Adding X-Forwarded-For header logging on Apache for ISPConfig3

If you’re running your Apache with ISPConfig3 behind a reverse proxy or load balancer, you’ll probably want to log the X-Forwarded-For header, set by your reverse proxy/load balancer. If your setup sets a custom header, no worries, the method is the same.

The LogFormat format for ISPConfig3 with Apache is stored in /etc/apache2/sites-available/ispconfig.conf, the line looks like this:

LogFormat “%v %h %l %u %t \”%r\” %>s %O \”%{Referer}i\” \”%{User-Agent}i\”” combined_ispconfig

To add logging for the X-Forwarded-For header, simply add


anywhere you’d like the users actual IP to be logged. Here’s what mine looks like:

LogFormat “%v %h %{X-Forwarded-For}i %l %u %t \”%r\” %>s %O \”%{Referer}i\” \”%{User-Agent}i\”” combined_ispconfig

Windows: Map network drive to a folder

The default behavior of mapping a network drive does exactly what it sounds like it does: it maps a network share to a local drive. Sometimes, you may want to map a network share to a folder, or subfolder, on your local system. This can be done pretty easily.

Open up a command prompt, as Administrator, and type the following:

mklink /d “c:\path\to\local\folder” “\\path\to\network\share”

Replace “c:\path\to\local\folder” with the path on the local drive where you’d like the network share to be mounted, and replace “\\path\to\network\share” with the actual path to the network share.

If you already have the credentials for this network share saved, or it’s a public share, you’re all set. Otherwise, you’ll be prompted for credentials. You can save these the same as you would save them when you map a network drive the normal way.

This can work very well in conjunction with mapping multiple shares on a target machine with different accounts.

Windows: Mount multiple samba shares from the same host, using different credentials per share

By default, Windows will only allow you to mount one share per destination computer at a time. For example, if you’re working on a Windows computer, and have a file server running samba with multiple users, you may run in to this issue.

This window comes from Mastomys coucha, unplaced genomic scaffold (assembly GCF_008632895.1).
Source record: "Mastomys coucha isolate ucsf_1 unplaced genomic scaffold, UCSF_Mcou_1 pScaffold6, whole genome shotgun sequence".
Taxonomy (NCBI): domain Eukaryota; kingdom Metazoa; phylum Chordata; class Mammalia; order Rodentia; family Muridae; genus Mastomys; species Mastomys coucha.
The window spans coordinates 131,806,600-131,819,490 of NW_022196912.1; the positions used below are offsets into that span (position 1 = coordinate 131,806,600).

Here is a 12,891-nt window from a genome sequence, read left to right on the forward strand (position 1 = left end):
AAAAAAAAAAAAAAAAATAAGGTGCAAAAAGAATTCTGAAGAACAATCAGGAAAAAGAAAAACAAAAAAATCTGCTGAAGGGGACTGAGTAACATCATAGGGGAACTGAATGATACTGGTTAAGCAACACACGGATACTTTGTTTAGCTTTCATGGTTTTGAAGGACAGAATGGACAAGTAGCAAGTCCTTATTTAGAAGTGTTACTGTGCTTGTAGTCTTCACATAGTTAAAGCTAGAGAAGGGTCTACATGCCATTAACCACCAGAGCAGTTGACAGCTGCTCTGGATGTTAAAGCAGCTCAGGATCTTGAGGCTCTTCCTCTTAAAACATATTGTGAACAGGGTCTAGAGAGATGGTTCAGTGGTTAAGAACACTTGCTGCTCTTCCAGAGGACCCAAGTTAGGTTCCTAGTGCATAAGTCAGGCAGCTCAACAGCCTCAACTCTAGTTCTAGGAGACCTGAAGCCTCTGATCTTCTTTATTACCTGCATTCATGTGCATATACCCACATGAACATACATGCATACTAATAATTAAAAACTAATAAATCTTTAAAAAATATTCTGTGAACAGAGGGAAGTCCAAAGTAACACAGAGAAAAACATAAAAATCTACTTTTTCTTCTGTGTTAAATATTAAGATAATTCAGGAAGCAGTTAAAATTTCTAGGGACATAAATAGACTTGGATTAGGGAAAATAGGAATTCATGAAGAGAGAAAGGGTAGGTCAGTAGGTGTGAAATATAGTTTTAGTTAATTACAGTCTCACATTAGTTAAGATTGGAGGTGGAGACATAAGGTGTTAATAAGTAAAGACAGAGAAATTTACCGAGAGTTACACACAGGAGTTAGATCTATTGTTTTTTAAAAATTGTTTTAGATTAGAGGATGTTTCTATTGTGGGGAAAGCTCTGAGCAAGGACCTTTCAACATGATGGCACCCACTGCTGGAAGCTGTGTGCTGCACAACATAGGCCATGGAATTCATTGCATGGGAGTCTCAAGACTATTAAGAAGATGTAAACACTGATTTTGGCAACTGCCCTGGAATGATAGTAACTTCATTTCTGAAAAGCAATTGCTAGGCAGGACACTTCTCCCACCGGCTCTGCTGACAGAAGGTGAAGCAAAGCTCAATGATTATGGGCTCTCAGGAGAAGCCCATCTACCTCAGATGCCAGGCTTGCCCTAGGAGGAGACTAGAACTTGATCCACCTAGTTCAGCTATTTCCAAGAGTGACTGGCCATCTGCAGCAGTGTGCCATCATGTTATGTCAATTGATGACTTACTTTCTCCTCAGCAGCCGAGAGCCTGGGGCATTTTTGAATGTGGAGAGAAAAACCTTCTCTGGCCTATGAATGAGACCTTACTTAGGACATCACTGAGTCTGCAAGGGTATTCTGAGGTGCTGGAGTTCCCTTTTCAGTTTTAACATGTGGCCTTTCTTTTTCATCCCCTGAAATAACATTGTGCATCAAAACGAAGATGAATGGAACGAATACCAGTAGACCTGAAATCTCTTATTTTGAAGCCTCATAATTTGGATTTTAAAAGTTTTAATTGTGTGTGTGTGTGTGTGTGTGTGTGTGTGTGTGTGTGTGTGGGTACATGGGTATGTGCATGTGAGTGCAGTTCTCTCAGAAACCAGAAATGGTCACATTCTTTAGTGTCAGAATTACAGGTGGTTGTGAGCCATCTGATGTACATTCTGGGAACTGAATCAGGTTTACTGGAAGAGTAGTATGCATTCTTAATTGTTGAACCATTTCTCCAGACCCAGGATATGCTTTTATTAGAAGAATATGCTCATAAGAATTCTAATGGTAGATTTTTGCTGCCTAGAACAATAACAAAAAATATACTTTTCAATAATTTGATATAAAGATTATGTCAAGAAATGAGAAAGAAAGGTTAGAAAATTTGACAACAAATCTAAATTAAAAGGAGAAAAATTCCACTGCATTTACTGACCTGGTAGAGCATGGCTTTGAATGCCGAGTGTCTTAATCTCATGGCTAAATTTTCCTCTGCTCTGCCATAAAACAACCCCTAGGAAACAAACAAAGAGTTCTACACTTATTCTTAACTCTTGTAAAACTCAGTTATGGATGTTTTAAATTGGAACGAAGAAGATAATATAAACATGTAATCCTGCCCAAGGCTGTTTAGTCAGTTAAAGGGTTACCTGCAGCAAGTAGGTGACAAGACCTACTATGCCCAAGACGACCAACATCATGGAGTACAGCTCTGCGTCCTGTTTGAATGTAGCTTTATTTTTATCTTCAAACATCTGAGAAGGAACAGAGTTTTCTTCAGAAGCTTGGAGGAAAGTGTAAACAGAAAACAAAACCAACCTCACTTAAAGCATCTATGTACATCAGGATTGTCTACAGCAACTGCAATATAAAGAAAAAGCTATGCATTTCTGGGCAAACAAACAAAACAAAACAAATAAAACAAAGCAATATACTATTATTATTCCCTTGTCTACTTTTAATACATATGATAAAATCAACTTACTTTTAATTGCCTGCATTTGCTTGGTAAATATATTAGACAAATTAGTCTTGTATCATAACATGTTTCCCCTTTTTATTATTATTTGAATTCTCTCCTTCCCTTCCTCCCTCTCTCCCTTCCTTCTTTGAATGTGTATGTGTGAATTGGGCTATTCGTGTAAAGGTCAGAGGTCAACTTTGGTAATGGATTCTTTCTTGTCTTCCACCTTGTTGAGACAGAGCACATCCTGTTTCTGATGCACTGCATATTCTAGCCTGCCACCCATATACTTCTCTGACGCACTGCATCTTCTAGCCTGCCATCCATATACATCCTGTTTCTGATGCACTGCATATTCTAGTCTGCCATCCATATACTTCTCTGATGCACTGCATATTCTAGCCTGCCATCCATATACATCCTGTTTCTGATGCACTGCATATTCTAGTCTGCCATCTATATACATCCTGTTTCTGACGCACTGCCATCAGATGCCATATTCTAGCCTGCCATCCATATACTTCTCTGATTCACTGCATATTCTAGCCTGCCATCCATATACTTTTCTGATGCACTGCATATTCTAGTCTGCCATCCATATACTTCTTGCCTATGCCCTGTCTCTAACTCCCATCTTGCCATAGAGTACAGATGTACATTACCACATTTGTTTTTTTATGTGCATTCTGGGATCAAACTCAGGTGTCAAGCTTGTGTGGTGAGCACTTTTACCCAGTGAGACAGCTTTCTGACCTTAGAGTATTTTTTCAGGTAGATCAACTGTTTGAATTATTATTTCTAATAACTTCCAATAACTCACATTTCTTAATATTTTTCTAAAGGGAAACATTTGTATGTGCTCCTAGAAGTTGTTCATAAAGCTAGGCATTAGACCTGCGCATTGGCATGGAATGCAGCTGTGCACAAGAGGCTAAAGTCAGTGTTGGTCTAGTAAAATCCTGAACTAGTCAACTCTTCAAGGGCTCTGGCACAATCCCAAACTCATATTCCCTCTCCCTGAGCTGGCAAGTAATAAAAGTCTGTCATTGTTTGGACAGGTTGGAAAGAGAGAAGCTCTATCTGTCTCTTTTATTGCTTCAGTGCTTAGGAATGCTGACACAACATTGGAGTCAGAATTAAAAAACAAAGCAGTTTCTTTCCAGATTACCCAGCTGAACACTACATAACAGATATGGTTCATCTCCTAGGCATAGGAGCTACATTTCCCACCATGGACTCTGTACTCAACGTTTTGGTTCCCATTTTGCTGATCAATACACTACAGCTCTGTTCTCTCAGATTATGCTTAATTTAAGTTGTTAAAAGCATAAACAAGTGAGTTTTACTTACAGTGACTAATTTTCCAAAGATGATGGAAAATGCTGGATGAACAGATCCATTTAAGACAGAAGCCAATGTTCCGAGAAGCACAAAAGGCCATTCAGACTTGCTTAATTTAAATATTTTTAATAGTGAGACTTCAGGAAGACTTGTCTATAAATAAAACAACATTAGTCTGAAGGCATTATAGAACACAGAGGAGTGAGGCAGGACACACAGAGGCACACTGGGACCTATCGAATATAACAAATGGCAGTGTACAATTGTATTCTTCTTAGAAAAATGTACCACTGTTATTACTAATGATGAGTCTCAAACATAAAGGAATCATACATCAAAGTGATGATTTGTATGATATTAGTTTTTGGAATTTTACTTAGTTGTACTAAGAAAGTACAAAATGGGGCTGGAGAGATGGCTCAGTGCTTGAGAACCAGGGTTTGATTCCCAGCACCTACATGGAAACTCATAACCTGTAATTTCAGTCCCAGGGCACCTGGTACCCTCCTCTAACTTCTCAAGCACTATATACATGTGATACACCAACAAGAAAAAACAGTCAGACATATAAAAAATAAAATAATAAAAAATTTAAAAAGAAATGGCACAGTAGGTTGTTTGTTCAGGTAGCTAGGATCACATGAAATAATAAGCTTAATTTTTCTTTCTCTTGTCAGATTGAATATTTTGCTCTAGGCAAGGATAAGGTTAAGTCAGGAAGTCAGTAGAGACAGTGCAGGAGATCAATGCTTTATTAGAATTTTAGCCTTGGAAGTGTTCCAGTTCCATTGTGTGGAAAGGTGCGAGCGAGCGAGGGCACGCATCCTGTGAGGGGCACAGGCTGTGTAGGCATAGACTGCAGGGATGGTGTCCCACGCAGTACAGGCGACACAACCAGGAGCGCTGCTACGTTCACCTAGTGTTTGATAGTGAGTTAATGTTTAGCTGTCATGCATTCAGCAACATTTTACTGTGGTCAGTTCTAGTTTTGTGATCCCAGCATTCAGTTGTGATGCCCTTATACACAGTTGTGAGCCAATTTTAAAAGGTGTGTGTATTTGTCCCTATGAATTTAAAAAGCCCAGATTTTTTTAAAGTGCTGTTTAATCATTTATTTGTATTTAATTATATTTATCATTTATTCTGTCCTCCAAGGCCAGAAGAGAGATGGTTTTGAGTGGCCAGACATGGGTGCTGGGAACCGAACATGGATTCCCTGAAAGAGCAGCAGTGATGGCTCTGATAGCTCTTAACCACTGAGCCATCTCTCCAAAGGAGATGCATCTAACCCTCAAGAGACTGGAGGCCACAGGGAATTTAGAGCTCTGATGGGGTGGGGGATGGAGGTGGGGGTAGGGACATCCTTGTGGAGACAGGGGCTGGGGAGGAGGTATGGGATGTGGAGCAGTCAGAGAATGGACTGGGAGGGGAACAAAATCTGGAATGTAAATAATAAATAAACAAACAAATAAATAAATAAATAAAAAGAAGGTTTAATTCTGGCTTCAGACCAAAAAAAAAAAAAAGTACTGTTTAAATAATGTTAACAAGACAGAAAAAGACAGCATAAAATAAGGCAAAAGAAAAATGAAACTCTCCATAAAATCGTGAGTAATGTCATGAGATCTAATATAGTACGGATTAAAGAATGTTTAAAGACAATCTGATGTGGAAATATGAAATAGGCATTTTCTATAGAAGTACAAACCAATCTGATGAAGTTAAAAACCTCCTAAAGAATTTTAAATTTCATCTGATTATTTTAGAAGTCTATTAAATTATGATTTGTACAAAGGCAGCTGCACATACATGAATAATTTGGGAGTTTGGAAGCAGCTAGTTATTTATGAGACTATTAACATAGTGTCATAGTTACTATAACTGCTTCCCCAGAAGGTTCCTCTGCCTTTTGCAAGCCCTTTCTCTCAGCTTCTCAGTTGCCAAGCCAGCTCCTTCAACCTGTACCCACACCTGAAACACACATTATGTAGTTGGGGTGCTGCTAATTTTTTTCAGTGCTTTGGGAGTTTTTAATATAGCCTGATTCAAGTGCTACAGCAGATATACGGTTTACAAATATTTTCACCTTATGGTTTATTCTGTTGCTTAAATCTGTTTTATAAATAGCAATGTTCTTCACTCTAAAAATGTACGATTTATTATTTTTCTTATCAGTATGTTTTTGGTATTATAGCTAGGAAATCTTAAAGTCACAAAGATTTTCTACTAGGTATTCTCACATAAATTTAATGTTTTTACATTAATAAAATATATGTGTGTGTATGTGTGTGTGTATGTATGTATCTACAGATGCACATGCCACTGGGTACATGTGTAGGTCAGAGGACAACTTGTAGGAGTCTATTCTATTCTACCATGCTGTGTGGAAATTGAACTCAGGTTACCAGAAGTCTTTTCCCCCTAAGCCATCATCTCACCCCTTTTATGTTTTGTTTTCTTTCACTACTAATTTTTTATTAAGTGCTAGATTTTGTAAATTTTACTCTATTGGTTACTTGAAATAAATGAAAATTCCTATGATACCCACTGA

One way around this limitation is to create additional DNS entries (either on a local DNS machine or in the host file of the Windows machine) per share.

Let’s assume your Samba server has three different shares, each owned by a different user: Share1, owned by User1; Share2, owned by User2; Share3, owned by User3. For this example, the IP address of the Samba server is

If you are running a local DNS server, you can simply add additional records pointing to the Samba server. If the local domain name of the Samba server is samba.lan, you could add records such as share1.samba.lan, share2.samba.lan, and share3.samba.lan. Then, on the Windows machine, attempt to access Share1 by the following address in file explorer:


Windows will prompt you for credentials. Enter the credentials for User1. Repeat for Share2/User2, and Share3/User3.

If you do not have a locally running DNS server, you can still use this same method. Open up Notepad, running as Administrator, and open up the host file (C:\Windows\System32\drivers\etc\hosts). Add entries similar to the following:     share1.samba.lan     share2.samba.lan     share3.samba.lan

and save the file. That will achieve the same results as adding records to a local DNS server, but only for the local computer. Once you’ve made these changes, open up file explorer, enter \\share1.samba.lan\shareName in the address bar, and enter the credentials for User1.

Pretty simple!